AKF is usually diagnosed with a blood test that measures your creatinine levels. If blood creatinine levels are high, it means that the kidneys are not functioning as they normally should. At this stage a urine sample may also be required, which can be tested for proteins, blood cells, sugar, and waste products, which may give clues to the underlying cause. Furthermore, your medical team may recommend an ultrasound of the kidneys to look for any possible obstructions, such as a swollen prostate or bladder tumor.


In all cases, the underlying causes, any other symptoms such as signs of sepsis or signs of heart failure, any other medical condition and any medication taken recently should be investigated.


 The treatment of AKF depends on what caused it and how severe it is. You may need:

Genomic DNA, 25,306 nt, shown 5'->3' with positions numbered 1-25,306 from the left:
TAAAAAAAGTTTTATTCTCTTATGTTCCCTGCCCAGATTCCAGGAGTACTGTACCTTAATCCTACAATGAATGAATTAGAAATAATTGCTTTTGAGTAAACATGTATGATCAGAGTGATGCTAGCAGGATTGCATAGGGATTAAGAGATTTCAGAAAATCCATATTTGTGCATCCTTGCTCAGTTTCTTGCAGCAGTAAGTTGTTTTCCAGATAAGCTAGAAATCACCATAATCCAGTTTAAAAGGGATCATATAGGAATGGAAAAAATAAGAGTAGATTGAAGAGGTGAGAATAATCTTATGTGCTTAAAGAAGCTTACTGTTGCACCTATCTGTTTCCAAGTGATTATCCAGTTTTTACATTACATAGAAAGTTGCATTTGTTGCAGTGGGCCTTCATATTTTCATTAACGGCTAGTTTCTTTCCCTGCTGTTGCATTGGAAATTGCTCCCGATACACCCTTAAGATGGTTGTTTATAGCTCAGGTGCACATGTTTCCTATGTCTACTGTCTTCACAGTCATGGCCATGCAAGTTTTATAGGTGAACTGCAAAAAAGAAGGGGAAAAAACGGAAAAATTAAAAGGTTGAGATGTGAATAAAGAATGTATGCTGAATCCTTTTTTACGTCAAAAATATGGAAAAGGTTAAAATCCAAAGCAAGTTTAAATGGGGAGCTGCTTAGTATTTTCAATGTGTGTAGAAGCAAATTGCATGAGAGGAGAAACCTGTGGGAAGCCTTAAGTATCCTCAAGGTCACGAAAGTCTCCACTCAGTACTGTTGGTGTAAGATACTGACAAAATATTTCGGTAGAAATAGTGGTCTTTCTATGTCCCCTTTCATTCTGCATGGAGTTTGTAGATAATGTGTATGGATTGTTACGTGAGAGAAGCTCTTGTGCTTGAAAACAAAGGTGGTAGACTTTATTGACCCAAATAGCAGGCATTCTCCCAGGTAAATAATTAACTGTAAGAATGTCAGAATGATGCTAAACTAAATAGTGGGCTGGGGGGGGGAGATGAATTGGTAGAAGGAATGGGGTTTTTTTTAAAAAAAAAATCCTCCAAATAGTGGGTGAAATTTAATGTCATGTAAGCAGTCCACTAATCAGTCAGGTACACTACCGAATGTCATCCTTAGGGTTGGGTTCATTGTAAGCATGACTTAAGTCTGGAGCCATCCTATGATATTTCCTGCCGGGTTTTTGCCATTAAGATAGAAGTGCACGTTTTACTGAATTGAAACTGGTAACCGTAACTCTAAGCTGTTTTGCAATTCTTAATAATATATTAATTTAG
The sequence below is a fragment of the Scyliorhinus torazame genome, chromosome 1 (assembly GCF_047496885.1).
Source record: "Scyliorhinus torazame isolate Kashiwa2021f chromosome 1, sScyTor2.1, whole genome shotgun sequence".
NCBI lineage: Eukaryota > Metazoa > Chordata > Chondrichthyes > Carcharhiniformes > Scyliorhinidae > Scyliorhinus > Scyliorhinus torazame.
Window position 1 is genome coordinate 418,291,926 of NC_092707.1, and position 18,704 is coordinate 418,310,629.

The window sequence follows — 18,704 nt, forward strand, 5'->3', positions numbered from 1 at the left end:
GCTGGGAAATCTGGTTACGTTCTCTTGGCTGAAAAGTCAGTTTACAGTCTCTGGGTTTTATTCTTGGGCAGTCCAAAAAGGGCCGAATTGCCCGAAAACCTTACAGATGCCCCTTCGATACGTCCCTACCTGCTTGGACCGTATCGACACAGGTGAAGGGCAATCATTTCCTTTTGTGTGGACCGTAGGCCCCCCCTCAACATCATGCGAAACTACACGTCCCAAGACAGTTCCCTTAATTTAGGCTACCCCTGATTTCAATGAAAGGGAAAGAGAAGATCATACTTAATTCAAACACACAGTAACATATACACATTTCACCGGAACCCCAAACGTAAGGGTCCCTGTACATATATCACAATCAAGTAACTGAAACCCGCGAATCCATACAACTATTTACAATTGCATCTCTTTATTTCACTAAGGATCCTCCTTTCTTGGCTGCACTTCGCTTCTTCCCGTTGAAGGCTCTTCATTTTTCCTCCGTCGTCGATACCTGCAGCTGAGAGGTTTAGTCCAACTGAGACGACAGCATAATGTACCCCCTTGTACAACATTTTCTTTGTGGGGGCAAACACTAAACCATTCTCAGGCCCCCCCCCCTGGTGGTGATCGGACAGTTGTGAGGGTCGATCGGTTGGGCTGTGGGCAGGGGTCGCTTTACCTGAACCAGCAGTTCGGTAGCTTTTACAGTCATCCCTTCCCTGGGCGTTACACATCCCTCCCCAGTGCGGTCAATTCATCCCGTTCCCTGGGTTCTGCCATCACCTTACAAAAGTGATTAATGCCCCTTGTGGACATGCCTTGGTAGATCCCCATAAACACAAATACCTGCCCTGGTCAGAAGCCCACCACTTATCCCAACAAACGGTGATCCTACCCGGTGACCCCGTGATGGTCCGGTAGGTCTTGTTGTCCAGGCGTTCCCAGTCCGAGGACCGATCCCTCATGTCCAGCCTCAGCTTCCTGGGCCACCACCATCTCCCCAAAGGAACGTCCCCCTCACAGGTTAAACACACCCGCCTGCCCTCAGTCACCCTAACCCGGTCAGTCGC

• Increased fluid intake in the case of dehydration
  • Antibiotics in the case of infection
  • Stopping certain medications (at least until the problem is resolved)
  • A catheter to drain the bladder if there is an obstruction
  • In severe cases, dialysis may be needed.


To prevent AFK, people who are considered high risk should undergo regular blood tests, particularly if they become unwell or start new medication. It is also important to monitor urine levels. Any warning signs of AKF, such as vomiting or low urine volume, require immediate investigation and treatment. People who are dehydrated or at risk of dehydration may need to receive fluids intravenously. Any medication that appears to aggravate the problem or directly damage the kidneys should be stopped, at least temporarily.